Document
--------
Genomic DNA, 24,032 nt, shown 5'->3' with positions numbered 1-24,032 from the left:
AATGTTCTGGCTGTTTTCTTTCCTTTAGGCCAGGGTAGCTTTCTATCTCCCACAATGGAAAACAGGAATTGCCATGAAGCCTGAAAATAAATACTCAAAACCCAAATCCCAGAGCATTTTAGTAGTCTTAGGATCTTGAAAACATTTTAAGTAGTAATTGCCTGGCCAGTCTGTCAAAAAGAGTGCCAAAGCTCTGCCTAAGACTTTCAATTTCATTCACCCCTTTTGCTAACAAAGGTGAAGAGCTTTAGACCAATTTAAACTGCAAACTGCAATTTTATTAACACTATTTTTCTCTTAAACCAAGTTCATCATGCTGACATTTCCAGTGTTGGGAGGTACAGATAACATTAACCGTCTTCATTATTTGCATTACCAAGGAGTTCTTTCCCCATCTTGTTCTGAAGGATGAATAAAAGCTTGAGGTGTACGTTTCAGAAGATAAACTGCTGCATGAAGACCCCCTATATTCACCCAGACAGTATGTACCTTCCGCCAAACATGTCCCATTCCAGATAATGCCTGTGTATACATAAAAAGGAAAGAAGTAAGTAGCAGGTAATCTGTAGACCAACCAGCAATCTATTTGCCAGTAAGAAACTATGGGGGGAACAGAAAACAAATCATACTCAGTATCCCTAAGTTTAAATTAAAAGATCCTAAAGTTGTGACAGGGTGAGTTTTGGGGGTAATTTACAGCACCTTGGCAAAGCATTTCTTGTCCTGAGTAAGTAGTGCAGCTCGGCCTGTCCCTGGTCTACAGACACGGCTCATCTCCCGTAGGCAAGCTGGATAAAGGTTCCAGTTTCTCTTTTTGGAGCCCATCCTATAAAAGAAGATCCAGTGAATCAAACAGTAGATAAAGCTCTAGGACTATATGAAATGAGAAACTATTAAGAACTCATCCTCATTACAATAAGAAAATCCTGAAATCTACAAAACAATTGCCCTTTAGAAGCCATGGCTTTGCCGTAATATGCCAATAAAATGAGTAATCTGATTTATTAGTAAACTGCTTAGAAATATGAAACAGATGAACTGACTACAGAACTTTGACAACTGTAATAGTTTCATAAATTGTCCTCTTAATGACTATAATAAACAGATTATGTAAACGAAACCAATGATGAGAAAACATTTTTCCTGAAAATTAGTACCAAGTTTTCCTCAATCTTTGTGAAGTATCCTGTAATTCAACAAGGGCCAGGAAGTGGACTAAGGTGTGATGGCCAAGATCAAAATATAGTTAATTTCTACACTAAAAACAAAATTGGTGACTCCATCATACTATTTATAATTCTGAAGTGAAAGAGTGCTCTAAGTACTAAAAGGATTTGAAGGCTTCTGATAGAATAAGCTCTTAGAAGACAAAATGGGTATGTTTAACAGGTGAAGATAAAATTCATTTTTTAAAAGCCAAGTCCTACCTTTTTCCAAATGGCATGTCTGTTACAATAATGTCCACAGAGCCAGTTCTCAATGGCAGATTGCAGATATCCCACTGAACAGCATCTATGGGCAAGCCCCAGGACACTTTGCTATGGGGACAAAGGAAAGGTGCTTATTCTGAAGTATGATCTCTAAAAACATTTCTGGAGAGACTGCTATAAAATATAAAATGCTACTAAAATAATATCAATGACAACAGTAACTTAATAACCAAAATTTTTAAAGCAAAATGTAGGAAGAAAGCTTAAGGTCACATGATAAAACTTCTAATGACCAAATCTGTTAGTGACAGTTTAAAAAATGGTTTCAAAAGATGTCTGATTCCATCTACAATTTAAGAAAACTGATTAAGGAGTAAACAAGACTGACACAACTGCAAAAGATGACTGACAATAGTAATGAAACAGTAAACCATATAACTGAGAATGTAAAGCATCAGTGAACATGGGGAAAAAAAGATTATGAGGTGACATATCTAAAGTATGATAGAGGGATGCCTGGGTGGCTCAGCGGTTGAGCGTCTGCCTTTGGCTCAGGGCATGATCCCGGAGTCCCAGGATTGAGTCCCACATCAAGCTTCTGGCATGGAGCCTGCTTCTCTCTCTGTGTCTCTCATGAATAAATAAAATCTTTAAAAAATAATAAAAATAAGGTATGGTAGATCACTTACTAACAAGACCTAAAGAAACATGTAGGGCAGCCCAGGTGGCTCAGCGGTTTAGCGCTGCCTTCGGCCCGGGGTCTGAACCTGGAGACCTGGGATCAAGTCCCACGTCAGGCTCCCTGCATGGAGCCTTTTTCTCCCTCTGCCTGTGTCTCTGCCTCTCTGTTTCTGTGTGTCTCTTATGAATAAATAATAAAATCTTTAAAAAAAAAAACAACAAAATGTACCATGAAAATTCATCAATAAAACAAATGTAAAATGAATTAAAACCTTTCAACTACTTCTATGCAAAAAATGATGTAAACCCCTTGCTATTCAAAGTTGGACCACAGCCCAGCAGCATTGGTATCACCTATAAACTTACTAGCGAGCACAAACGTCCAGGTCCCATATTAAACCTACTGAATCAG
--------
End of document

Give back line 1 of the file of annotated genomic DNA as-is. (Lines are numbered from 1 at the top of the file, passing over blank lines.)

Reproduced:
Genomic DNA, 24,032 nt, shown 5'->3' with positions numbered 1-24,032 from the left: